So, Brownback's allies in the Legislature tried to "fix" the tax and budget problems with more cuts, and got their hands slapped by legislators sent by Kansans to actually fix problems. Now, better plans will have their chance to be heard.

School finance plans

There are three possible plans currently floating about the Legislature regarding how to finance public education. The existing system, the block grants, are set to expire this year, and have already been declared unconstitutional by the Kansas Supreme Court. One plan would extend block grants another year (despite their unconstitutionality) to test a finance plan that includes "performance" targets for districts. For the record, performance targets are controversial because children are not automatons to be compared and discarded if they don't measure up. Another plan in the wings is supported by Brownback hardliners (including ex-legislators still hanging about Topeka) and hands funding decisions to the Brownback Administration. But on Wednesday, a compromise plan from moderates and Democrats is receiving a hearing. It would implement a formula to account for district differences, while tying dollars to inflation and price indexes to ensure steady funding. It also includes funding for early childhood education, because investing in Kansas' children is a surefire way to improve Kansas' economy. MainStream is testifying in support of this bill.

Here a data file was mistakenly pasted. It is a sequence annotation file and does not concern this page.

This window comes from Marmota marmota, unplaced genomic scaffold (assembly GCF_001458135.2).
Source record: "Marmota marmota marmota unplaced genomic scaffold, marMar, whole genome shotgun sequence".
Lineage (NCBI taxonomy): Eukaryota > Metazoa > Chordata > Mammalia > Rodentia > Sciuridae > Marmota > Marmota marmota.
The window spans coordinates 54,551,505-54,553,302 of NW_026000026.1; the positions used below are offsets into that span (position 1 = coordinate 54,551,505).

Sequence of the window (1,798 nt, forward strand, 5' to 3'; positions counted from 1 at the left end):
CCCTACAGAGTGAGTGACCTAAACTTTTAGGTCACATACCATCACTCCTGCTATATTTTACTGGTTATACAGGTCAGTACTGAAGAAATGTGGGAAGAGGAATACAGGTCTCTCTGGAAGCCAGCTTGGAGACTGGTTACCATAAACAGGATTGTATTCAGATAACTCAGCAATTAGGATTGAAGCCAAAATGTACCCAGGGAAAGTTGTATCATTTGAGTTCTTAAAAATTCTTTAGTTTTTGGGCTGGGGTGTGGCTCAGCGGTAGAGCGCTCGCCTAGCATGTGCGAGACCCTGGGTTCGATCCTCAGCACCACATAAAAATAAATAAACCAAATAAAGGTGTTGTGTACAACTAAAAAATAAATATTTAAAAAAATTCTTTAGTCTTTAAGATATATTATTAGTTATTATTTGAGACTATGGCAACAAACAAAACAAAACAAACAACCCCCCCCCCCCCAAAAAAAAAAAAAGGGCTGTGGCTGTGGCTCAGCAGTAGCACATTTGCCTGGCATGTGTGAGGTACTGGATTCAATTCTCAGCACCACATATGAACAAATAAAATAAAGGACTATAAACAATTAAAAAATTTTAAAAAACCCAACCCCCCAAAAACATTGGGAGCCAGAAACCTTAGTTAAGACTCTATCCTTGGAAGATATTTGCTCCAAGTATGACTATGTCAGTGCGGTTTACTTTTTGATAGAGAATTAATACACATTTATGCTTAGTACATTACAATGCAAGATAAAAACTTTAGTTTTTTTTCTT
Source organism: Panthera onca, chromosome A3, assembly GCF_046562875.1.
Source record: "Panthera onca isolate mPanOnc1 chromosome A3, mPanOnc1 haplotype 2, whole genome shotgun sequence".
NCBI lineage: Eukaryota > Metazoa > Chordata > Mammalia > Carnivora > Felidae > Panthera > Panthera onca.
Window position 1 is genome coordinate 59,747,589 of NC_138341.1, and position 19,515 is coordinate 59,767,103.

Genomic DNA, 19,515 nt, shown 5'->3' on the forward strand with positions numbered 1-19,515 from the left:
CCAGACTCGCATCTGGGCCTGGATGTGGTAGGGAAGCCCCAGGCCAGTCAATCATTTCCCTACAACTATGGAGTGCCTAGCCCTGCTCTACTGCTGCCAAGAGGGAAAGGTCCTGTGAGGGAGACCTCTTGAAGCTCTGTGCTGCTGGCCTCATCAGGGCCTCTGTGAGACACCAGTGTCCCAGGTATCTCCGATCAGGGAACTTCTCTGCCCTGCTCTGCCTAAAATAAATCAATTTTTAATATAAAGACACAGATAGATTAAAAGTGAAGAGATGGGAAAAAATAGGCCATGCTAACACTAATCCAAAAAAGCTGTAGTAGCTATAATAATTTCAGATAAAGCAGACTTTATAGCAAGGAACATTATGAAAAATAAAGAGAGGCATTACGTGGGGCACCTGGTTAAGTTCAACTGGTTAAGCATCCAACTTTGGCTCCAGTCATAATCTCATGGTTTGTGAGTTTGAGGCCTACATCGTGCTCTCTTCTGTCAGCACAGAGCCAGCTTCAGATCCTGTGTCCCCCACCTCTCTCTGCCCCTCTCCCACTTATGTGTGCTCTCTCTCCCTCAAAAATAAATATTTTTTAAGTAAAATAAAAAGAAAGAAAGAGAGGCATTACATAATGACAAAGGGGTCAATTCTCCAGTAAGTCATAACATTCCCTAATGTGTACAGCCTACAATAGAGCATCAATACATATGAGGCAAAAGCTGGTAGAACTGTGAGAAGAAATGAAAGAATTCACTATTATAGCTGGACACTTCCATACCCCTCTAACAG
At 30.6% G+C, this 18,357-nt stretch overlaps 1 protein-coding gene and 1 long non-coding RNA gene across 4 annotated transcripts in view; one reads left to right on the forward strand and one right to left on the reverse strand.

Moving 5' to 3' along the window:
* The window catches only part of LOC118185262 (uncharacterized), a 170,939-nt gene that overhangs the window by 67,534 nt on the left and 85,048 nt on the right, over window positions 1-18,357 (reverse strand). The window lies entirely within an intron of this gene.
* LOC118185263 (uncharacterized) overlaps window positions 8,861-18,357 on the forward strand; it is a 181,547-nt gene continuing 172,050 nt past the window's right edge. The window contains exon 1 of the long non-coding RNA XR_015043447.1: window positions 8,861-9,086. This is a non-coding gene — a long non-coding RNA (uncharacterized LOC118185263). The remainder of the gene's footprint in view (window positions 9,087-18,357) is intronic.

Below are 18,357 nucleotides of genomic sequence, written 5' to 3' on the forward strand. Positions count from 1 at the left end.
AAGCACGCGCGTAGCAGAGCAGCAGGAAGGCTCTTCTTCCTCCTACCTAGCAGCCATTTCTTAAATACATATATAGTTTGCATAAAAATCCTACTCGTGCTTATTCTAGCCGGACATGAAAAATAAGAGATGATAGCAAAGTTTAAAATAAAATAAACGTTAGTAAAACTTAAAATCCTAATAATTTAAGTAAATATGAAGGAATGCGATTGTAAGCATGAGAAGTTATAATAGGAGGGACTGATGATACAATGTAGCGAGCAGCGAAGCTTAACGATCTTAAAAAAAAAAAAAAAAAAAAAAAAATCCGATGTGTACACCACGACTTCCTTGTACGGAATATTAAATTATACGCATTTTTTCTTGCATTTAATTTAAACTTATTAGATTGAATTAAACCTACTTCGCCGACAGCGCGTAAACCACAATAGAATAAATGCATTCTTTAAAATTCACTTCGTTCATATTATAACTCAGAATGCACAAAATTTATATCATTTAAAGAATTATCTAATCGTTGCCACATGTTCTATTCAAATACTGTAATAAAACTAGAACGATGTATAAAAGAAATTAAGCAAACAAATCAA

So, plans to continue underfunding schools and defrauding Kansas taxpayers are alive and well, but a comprehensive, complete, and effective plan to properly support our public schools does exist and is moving forward.

Health care expansion

Last week saw three days of testimony on the expansion of health care to cover 150,000 more Kansans, using millions of dollars that Kansas turns away every day. On the day proponents of this compassionate plan were to testify, the Statehouse was packed with supporters, all of them patients, caregivers, hospitals, doctors, parents and families. Surveys show that over 80% of Kansans support expanding health care. On the day opponents were to testify, the Legislature heard from a handful of think tanks and Brownback loyalists. The contrast was striking. A vote could come this week.